The main differences between financial and cost accounting are given as under:

It provides information about the business in a general way. It tells about the profit and loss and financial position of the business to owners and other outside parties.
These accounts are kept in such a way as to meet the requirements of Companies Ordinance and Income Tax Ordinance.
It classifies, records and analyses the transactions in a subjective manner i.e. the nature of expenses.
It lays emphasis on the recording aspect without attaching any importance to control.
5. It reports operating results and financial
position usually it the end of the year.
ô. Financial accounts are the accounts of the
whole business. They are independent in nature and disclose the net profit or loss of the business as a whole.
7. The costs are reported in aggregate in
financial accounts.
Financial accounts relate to commercial transactions of the business and include all expenses viz, manufacturing office,'
selling and distribution etc.
9. Financial accounts are concerned with
external transactions i.e. transactions between the business concern on one side and third parties on the other. These transactions form the basis for payment or receipt of cash.
10. Monetary information is only used (i.e. only monetary transactions are recorded).
11.. Financial accounts deal mainly with actual facts and figures.
12. In devising or operating a system of financial accounting reference can be made in case of difficulty to the company law, case decisions and to the cannons of sound professional practice.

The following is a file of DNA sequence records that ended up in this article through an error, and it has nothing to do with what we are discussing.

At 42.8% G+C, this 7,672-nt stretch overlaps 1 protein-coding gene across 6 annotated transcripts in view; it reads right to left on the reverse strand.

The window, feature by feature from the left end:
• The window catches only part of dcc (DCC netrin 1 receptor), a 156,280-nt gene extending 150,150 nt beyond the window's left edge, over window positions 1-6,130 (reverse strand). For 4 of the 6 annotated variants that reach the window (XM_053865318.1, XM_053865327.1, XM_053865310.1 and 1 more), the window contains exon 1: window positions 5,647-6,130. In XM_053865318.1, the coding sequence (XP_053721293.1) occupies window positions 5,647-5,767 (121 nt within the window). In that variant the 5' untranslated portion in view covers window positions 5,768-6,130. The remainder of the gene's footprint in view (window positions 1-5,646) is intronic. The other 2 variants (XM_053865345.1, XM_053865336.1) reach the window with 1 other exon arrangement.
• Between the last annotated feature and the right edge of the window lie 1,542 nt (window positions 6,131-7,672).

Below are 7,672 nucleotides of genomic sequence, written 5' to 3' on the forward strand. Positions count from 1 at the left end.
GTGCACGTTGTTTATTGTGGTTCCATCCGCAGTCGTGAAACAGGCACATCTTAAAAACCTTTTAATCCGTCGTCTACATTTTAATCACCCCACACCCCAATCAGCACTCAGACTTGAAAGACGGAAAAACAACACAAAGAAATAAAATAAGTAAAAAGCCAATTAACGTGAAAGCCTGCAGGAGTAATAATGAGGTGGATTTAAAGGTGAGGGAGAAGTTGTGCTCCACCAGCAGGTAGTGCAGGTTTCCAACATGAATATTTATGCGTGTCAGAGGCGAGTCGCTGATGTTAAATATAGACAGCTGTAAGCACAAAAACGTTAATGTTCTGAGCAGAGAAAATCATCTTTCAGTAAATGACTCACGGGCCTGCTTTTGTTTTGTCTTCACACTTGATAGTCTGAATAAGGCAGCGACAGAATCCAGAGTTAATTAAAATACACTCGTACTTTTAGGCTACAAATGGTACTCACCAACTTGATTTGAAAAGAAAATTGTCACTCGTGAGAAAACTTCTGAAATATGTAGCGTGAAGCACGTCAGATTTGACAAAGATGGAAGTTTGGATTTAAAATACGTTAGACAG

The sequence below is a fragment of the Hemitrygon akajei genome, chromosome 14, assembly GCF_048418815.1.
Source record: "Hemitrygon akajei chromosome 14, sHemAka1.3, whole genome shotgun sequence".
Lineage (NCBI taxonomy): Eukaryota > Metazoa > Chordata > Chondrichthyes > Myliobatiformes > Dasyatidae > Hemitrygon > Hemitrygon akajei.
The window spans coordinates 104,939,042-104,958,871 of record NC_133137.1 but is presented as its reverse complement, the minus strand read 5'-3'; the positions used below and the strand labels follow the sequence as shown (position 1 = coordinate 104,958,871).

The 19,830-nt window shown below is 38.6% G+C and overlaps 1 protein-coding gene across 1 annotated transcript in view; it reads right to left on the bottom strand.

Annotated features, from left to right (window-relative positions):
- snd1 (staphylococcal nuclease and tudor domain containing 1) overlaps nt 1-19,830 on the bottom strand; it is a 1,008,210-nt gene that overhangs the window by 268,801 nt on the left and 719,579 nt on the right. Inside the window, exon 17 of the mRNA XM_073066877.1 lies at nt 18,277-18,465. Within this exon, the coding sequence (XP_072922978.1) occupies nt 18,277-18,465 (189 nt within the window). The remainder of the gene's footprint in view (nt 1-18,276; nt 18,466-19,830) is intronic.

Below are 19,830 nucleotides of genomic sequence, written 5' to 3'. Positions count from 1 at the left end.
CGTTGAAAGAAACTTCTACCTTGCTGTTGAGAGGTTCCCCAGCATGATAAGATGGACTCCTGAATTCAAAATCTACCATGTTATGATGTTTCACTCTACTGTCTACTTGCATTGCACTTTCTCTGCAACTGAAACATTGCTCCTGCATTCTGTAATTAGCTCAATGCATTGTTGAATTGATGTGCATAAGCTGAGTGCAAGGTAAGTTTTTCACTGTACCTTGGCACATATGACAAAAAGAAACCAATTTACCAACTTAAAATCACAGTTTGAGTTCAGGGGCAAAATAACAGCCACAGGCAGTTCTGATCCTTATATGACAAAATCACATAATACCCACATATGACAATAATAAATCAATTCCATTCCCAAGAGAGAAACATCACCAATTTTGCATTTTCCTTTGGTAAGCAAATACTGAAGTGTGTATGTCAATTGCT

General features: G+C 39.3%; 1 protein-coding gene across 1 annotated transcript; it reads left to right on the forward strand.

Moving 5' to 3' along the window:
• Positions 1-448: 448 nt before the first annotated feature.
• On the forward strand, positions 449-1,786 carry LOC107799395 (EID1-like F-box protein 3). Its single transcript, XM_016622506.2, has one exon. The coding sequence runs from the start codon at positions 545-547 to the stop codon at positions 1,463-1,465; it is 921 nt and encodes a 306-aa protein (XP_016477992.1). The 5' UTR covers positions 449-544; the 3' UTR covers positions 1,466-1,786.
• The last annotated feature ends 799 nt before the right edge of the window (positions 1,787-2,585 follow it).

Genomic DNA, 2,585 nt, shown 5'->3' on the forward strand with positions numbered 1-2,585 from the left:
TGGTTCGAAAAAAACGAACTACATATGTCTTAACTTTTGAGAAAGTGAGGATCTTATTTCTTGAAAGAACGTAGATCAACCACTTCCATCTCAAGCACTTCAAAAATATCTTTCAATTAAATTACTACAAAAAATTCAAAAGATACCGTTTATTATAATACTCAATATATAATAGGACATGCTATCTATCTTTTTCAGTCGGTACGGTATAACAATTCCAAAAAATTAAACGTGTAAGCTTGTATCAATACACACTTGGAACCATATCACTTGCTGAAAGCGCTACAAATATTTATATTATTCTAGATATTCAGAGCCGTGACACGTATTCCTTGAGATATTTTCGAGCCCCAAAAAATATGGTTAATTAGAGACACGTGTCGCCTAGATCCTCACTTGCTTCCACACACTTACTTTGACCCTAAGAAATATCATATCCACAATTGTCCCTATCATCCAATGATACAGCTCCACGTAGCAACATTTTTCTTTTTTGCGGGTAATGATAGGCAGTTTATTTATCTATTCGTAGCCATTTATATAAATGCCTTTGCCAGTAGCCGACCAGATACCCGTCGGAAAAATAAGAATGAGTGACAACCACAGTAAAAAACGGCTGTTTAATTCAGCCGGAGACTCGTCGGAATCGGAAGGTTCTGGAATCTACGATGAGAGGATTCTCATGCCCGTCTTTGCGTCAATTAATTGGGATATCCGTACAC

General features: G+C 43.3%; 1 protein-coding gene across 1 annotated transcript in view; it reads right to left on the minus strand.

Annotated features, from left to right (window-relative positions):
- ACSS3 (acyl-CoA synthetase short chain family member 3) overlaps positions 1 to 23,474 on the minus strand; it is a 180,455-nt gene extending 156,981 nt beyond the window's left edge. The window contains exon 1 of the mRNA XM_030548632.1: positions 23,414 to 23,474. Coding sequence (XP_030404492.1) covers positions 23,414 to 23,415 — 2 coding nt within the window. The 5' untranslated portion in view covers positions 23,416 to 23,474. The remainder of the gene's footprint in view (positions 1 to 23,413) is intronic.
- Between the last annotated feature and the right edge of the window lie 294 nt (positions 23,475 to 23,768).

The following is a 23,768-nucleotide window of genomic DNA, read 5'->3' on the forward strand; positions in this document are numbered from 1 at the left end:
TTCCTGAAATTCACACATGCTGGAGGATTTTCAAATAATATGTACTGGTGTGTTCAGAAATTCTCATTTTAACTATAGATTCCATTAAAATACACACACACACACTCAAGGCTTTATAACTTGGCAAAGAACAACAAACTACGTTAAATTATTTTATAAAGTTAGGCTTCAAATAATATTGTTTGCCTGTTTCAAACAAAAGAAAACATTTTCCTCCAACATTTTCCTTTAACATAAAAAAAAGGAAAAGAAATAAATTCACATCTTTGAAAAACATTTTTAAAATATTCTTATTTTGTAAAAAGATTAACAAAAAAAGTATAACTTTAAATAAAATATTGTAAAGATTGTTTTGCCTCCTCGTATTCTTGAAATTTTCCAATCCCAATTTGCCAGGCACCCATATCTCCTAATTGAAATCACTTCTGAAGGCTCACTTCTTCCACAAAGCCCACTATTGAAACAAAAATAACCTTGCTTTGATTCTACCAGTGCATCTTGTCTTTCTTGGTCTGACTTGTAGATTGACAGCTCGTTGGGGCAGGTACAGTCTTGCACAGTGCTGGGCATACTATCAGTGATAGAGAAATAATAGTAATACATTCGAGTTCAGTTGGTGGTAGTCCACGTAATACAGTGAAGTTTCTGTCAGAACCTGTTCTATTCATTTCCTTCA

13. Financial accounts do not provide information on the relative efficiencies of various workers, plants and machinery.
14. Stocks are solved at cost or market price whichever is less.
15. Financial accounting is a positive science because it is subject to legal rigidity with regard to the preparation of the financial. statements.
It provides information to the management for proper planning operation, control and decision-making.
2. These accounts are generally kept voluntarily to meet the requirements of the management. But now companies Ordinance has made it
• obligatory to keep cost records in some manufacturing industries.
It records the expenditure in an objective manner i.e. according to the
• purposes for 'which the costs are incurred.
4. It provides a detailed system of control
for materials, labour and overhead costs with the help of standard costing and budgetary control.
5. It gives information through cost reports to management as and when desired.
6.. Cost Accounting is only a part of the
financial acc6unts and discloses profit or loss of each product, job or service.
The costs are broken down on a unit basis in cost accounts.'
8. Cost Accounts relite to transactions
connected with the manufacture of
goods and services and include only
those expenses which enter into the production.
9. Cost Accounts are concerned with internal transactions which do not form the basis of payment or receipt of cash.
10. Non-monetary information like units is also used (i.e. it deals with monetary as well as non-monetary information).
11. Cost Accounts deal partly with facts and figures and partly with estimates.
12. No such reference is possible. Guidance can be had only from a body of conventions followed by cost accountants.
11. Cost accounts provide valuable information on the relative efficiencies of various plants and machinery.
14. Stocks are valued at cost.
15. Cost accounting is not only a positive science but also a normative science because it includes techniques of budgetary control and standard costing. Costing is an empirical science, that is to say, the rules which govern it are largely conditioned by the operations, personnel and policy of the undertaking with respect to which its techniques are to applied.